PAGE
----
Research

The pH of lye and no-lye hair relaxers, including those advertised for children, is at levels that are corrosive to the skin

V N B Sishi, J C van Wyk, N P Khumalo

Abstract


Background. Hair relaxers are used by up to 70% of females of black African ancestry. Occupational safety regulations list a pH ≥10.5 as irritant and a pH ≥11.50 as corrosive to the skin.

Objectives. To determine the pH of all relaxers sold on the South African market and whether it is lower in no-lye relaxers and those marketed for children.

Methods. Relaxers were purchased from retailers in Cape Town, but more than half (54%) of the 39 brands tested were international. The pH was determined using a benchtop pH meter with an electrode for emulsions. Three pH readings were done over 3 consecutive days for each sample, and the average was used for data analysis. Differences between relaxers were analysed using Kruskal-Wallis, Wilcoxon rank-sum (Mann-Whitney) and two-sample t-tests (p<0.05).

Results. The median pH of all relaxers (calcium hydroxide, lithium hydroxide and sodium hydroxide) was 12.36 (interquartile range 12.10 - 12.62). The active ingredient was sodium hydroxide (lye or caustic soda) in 63% of the total of 121 relaxers (6/76 (7.9%) of these marketed for children). Lithium hydroxide and calcium hydroxide (no-lye) relaxers comprised 17% and 20%, respectively. No difference in pH was found between relaxers marketed for adults and those for children (sodium hydroxide p=0.2703, lithium hydroxide p=0.6787 and calcium hydroxide p=0.1048) or between lye (sodium hydroxide) and no-lye (calcium hydroxide) relaxers (p=0.2740). Furthermore, 64/70 (91%) of sodium hydroxide relaxers for adults and 4/6 (67%) of those for children were sold packaged without a neutralising shampoo.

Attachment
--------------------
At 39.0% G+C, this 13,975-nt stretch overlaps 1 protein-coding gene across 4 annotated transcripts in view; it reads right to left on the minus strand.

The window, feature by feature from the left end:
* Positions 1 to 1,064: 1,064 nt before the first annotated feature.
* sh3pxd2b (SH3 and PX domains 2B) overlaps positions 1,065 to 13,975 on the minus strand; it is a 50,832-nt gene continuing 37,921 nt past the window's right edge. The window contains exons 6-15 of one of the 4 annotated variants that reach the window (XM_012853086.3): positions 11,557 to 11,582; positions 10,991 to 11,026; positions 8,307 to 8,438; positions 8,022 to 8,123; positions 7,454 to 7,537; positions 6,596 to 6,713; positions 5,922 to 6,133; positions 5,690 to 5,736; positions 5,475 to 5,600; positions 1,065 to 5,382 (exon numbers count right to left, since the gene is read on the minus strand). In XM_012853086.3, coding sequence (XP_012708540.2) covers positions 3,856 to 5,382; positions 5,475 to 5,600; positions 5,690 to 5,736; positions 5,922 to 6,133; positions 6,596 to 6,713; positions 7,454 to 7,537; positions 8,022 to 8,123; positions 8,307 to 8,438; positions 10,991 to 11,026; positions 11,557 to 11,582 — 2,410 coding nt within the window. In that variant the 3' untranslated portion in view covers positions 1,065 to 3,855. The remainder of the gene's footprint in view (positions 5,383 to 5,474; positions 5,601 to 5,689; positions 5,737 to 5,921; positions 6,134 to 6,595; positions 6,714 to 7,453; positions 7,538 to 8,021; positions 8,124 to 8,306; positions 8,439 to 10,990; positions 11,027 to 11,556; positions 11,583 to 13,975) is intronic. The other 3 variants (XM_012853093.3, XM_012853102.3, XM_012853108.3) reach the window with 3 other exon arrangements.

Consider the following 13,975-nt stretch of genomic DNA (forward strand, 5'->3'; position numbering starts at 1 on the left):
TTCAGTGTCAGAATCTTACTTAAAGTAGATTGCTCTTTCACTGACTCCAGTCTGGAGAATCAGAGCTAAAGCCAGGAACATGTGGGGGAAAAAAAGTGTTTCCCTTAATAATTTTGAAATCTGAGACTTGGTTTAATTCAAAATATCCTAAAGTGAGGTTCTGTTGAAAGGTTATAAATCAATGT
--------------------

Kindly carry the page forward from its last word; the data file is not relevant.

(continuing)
Conclusions. The pH of all the relaxers tested was at levels deemed corrosive to the skin and may contribute to the high prevalence of alopecia in females with afro-textured hair. A review of permissible safe pH levels for cosmetic use is warranted.

 


Authors' affiliations

V N B Sishi, Hair and Skin Research Laboratory, Division of Dermatology, Department of Medicine, Faculty of Health Sciences, University of Cape Town, South Africa

J C van Wyk, Hair and Skin Research Laboratory, Division of Dermatology, Department of Medicine, Faculty of Health Sciences, University of Cape Town, South Africa

N P Khumalo, Hair and Skin Research Laboratory, Division of Dermatology, Department of Medicine, Faculty of Health Sciences, University of Cape Town, South Africa

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Keywords

pH, Afro-textured hair; African hair; Hair relaxers; Hair straightening; Cosmetic alopecia

Cite this article

South African Medical Journal 2019;109(12):941-946. DOI:10.7196/SAMJ.2019.v109i12.14010

Article History

Date submitted: 2019-11-27
Date published: 2019-11-27

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